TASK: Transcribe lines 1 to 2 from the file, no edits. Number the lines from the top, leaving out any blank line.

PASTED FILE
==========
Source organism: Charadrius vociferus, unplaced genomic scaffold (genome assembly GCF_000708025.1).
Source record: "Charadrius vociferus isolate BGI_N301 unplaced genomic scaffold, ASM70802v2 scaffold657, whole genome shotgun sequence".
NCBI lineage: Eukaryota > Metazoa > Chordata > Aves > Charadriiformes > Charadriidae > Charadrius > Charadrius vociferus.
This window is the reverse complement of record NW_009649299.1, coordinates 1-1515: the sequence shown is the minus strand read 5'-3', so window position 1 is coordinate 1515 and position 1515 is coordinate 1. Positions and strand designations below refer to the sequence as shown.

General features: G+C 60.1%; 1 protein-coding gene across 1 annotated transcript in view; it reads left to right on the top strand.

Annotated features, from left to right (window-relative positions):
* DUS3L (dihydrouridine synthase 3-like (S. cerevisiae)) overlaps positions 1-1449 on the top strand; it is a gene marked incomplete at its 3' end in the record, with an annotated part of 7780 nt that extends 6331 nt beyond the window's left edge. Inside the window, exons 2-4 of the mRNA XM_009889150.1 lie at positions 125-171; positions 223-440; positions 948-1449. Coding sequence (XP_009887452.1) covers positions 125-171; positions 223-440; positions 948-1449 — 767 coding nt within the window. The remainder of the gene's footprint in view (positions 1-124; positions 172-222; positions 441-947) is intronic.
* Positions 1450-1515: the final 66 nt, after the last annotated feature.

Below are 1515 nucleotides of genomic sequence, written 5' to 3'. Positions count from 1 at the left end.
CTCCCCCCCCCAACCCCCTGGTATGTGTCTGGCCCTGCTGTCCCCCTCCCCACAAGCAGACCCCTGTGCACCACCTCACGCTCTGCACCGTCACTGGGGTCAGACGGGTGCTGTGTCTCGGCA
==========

Source organism: Charadrius vociferus, unplaced genomic scaffold (genome assembly GCF_000708025.1).
Source record: "Charadrius vociferus isolate BGI_N301 unplaced genomic scaffold, ASM70802v2 scaffold657, whole genome shotgun sequence".